One of the most distinctive communities of Barrie has a long history and continues to thrive.
Allandale, with its centuries-old houses, some of which date back almost 150 years, has deep roots in the railroad, when the station built in 1904, the fourth station on the site, together with the nearby master mechanic building, was a busy hub. now the Southshore Center.
The history of the village is not lost on many Allandale residents who have decided to make a house of the century their home, but according to Cathy Colebatch, a member of the Allandale Neighborhood Association (ANA), it's more about the sense of community.
The & # 39; village & # 39; is loosely defined as Tiffin Street and Lakeshore Drive in the north, then east to the end of Cumberland Street to Burton Avenue, followed by a few bends to Bayview Drive and then west along Baldwin Lane, past St. John Vianney Catholic Church and then west again to Campbell Avenue and along Essa Road.
"We love our porches, we always talk to our neighbors and share stories," said Colebatch Barrie Today home from her Cumberland Street. "Most of the people who live in Allandale have decided to live here because of the village feel, the character of the neighborhood, the trees and gardens, the community spirit, and the waterfront location.
"We love and endure our century houses that are full of character and charm," she added. "Enduring means a job of love and money. Nothing is built as standard; Everything you do in older homes usually requires custom work and work with specialized craftsmen in their field. "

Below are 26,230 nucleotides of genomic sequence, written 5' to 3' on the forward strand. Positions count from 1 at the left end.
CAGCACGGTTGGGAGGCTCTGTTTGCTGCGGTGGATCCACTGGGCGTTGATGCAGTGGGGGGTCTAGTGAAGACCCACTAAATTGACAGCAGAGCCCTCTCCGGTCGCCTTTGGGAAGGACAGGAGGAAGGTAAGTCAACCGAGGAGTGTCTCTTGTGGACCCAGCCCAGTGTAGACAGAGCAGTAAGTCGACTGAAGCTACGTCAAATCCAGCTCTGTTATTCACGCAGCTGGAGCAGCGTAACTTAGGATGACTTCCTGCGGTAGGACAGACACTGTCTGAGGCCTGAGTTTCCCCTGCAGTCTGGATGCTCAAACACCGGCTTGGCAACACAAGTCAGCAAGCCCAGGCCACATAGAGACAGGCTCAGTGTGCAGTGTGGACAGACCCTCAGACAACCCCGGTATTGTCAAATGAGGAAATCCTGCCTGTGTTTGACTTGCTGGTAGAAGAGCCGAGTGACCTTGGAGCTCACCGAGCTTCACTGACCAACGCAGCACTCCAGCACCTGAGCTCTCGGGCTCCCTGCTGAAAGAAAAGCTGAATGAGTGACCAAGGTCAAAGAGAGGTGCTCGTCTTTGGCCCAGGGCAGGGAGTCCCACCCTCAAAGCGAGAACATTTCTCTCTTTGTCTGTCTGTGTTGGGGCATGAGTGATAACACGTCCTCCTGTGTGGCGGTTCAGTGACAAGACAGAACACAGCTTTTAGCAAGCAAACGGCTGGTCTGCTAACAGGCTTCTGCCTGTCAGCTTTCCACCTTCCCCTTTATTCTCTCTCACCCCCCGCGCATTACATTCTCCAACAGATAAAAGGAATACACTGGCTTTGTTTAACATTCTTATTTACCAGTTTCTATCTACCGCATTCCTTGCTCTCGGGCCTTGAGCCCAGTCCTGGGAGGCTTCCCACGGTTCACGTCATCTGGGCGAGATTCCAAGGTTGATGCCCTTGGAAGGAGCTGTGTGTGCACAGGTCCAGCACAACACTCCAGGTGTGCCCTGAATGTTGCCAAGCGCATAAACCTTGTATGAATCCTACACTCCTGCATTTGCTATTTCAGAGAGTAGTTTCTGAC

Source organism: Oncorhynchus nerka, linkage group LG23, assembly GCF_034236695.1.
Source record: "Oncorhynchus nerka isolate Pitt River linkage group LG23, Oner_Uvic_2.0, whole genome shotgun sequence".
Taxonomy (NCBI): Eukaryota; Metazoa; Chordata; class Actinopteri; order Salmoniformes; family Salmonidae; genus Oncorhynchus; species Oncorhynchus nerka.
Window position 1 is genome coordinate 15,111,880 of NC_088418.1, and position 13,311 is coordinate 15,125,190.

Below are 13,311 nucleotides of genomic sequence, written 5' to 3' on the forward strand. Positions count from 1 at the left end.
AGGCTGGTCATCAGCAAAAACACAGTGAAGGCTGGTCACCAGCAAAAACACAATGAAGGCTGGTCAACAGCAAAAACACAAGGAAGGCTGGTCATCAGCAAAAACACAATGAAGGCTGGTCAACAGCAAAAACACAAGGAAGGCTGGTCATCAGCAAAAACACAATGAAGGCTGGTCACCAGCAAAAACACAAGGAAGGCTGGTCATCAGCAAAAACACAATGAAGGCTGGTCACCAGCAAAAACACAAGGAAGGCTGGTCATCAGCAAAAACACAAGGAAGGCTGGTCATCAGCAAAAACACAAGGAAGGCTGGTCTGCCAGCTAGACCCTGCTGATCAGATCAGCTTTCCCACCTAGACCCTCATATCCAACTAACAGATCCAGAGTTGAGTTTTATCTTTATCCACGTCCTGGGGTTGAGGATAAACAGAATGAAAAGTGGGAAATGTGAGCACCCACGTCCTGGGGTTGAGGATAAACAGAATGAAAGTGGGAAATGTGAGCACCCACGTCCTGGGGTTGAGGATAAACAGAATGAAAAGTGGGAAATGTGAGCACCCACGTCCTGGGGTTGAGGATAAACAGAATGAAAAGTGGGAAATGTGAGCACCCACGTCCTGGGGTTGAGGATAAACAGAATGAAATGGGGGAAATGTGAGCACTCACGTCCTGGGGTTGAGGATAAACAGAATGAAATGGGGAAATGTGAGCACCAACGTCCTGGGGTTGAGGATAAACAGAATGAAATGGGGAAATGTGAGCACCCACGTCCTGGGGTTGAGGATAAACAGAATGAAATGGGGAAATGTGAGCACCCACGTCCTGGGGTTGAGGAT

Some residents learn more about their more than 100 years old houses.
"Our Centennial Houses, like all the historic quarters in Barrie, tell a story of our past and where we came from, who we shared the land with and why we are here," said Colebatch. "Your architecture has proven itself. Some of our oldest houses are almost 150 years old and the craftsmanship is superb. "
With ANA member Craig Froese, who lives on nearby Burton Avenue, has researched the history of his home and, to varying degrees, 25 other homes in the area.
He believes that the historic memorial plaques – which indicate who the first owner was, what people employed them, and when the house was built – give Allandale a sense of community.
"Most of the people who lived in Allandale worked for the Grand Trunk Railway. They were train drivers, conductors, railmen and firefighters (who fueled the steam engines), "he said.
"There were other professions: lawyers, doctors, ministers for local churches and pensioners (peasants), widows and a gentleman," said Froese. "I've found that the farther and better the crew, the farther you are from the Allandale Station, the further away you are from pollution and coal dust.
"Apparently they could only do laundry here on Sundays, because the rest of the week, when they hung up their laundry outside, was covered with coal dust."
Now residents of the Allandale can hang their laundry on any day of the week.
"Allandale has been and still is a very diverse community for many years," said Colebatch. "We have rental apartments, second suites, single family homes, boarding and boarding houses, senior citizens and social housing, all leading to a very attractive community.